To do well in the Netherlands, it’s important to appeal to consumers through an understanding of local values and language. These tips to Dutch consumer behavior provide some insight.

Dutch consumers are thriving with a healthy economy, good public services, and great life expectancy. Their unique blend of cultural traits impacts effective marketing localization strategy. Here’s what Dutch consumers value.


Along with other low-context cultures, the Dutch appreciate it when you get to the point.

To appeal to Dutch consumers, help them get things done. Offer uncluttered web pages that are easy to navigate, with simple and precise content. Humor and creativity are great, as long as the message is clear.

Over-the-top enthusiasm can appear insincere. A common Dutch saying isact normal, that’s crazy enough.” In other words, authenticity matters. Make sure your brand and its values come across as clearly as the steps in your ordering process.


Dutch culture is big on scheduling – even popping in unannounced to see friends is unusual. It‘s why only 0.4% of people work long hours and full-time workers have more time to themselves than the OECD average.

It’s important to take this into account when planning delivery services. 43% of consumers want to see the delivery date at the point of order. A choice of delivery location (at-home, in-store, etc.) and the time window are also important.

If you’re promoting a service or event, customers value options and plenty of notice. The Dutch sometimes plan social events with friends as much as six weeks in advance. So only a very compelling offer would get consumers to change their plans at the last minute.


The Dutch are comfortable with being direct. Just over half of the Dutch population is non-religious. But some cultural traits of Dutch consumer behavior link back to Calvinist ideas, including this preference for complete honesty.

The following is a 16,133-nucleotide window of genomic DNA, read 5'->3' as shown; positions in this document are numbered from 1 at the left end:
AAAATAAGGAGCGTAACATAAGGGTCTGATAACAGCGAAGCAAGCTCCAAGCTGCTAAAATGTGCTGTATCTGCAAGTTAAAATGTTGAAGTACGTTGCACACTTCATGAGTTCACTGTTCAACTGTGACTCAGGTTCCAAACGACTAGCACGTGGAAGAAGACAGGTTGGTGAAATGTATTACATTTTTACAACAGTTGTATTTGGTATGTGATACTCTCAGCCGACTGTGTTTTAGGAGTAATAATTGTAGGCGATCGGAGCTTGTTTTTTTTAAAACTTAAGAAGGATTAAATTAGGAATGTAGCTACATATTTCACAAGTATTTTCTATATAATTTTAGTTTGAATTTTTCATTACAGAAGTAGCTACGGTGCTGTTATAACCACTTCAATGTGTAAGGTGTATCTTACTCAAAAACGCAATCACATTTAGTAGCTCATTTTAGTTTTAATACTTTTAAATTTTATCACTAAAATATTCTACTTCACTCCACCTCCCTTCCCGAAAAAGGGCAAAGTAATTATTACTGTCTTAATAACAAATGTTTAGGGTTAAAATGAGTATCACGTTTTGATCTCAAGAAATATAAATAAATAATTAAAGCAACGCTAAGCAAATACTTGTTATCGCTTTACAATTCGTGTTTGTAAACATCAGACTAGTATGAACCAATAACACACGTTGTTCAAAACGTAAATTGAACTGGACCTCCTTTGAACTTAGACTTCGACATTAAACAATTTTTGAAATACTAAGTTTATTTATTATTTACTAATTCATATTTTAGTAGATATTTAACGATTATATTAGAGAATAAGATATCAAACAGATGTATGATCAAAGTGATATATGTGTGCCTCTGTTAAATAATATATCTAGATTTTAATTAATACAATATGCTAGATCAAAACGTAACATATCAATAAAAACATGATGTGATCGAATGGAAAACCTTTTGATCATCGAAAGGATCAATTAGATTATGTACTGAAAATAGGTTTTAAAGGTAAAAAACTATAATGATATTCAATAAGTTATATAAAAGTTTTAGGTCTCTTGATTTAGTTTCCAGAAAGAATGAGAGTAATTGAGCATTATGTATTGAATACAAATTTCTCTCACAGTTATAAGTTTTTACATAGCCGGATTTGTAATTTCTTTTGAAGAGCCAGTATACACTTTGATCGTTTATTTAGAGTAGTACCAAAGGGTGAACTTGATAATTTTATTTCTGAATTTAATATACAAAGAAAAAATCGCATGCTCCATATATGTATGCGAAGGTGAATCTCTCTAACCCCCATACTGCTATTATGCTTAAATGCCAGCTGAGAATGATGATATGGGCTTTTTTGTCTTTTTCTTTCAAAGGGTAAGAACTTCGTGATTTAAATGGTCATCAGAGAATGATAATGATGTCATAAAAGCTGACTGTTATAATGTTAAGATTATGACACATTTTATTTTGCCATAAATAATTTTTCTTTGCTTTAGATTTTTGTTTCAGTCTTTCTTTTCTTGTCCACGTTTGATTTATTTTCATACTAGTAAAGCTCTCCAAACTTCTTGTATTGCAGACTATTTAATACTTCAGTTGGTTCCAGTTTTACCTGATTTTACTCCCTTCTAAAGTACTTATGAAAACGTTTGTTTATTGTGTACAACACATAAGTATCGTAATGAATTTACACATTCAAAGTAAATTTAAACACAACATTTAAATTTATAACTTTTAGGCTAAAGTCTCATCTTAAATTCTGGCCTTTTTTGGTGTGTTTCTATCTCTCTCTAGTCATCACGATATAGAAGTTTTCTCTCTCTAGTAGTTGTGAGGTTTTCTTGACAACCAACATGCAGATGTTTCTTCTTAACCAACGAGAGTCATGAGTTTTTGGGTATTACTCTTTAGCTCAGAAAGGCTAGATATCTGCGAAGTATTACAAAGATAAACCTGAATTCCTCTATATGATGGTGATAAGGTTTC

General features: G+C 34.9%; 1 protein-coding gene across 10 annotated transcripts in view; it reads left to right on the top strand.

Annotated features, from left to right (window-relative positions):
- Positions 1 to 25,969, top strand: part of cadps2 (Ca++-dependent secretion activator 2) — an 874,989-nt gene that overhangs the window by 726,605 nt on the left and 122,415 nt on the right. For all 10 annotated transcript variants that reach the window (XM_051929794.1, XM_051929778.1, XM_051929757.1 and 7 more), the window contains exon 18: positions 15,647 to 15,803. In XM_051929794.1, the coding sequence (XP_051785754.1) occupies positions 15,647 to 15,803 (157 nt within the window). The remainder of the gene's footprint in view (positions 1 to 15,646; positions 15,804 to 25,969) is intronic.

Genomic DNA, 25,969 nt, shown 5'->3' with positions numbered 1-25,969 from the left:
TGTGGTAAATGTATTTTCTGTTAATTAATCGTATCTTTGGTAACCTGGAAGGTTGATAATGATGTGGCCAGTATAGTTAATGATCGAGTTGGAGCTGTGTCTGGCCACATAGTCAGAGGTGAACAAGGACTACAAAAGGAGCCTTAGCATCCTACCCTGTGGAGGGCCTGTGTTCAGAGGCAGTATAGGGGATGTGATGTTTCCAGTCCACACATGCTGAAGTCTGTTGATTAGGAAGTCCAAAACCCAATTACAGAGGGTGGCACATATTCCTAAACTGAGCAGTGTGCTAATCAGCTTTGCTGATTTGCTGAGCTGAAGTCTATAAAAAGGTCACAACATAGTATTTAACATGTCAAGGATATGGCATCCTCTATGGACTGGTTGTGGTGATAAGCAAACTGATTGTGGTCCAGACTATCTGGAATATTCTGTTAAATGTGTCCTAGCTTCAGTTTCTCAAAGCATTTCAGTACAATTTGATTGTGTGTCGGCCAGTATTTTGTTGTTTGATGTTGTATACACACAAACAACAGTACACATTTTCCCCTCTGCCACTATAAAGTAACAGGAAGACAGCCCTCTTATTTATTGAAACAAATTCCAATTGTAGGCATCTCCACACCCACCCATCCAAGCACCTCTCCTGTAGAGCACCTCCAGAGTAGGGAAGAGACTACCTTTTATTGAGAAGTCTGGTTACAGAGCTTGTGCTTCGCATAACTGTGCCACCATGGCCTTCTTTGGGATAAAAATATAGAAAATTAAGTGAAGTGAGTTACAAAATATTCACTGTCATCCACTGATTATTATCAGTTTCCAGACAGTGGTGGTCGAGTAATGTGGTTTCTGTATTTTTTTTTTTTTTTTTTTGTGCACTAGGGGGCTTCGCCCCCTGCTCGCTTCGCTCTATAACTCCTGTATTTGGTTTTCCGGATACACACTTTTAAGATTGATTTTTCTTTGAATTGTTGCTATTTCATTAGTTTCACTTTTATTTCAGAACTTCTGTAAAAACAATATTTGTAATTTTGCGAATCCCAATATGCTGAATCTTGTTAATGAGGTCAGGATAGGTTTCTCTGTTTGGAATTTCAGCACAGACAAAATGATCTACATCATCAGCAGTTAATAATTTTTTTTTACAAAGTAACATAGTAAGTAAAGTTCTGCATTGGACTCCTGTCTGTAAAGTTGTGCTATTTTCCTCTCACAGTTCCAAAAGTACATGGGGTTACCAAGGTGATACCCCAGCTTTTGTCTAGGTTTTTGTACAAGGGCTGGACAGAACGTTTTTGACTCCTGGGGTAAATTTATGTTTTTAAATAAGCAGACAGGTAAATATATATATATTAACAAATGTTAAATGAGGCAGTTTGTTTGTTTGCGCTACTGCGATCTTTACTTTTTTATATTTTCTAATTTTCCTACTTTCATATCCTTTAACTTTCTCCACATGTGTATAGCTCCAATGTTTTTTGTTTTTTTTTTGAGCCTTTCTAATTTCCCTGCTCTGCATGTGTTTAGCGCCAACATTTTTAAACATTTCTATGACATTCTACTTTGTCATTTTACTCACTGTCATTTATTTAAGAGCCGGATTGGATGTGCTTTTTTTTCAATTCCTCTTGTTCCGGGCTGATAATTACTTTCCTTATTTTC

Another Calvinist ideal is modesty, in the sense of not showing off wealth. If there are taboos in the Netherlands, they’re probably around money. This is particularly relevant for luxury brands.

Luxury as a signal for enhanced social status may backfire. But the Dutch are loyal customers of branded goods. Concentrate on lifestyle and appeal to self-expression to win fans.


The Dutch are egalitarians. But like many European languages, Dutch has two registers: formal and informal. Traditionally, informal was for family and friends – formal belonged to the work sphere. Today, the trend toward informal is accelerating.

Choosing which register to use is an important decision for brands. The choice depends on your audience. Younger customers are likely to be more informal. If your customers value a certain professional distance, then formal is the way to go.

33% of Dutch consumers start their day with email – which means email marketing works well in the Netherlands. If you’re launching an email campaign, the form of address is linked to the register you choose. First names and formal don’t go well together.


The Netherlands is the second-largest exporter of agricultural products in the world. The number-one spot is held by the US – which is about 237 times bigger. 

That’s partially why sustainability is an important topic for the Dutch. But the majority don’t want to pay extra for sustainable products, lagging behind the global average. Don’t overlook it, though – packaging and environmental concerns are still a priority for around a third of Dutch consumers.


The Dutch have very high English proficiency and a history of international trade. Dutch consumers regularly buy from non-Dutch websites. But to truly engage them, you’re better off speaking to them in their own language and on their terms. Making sure your marketing localization strategy allows for an authentic and engaging local experience will set you up for success.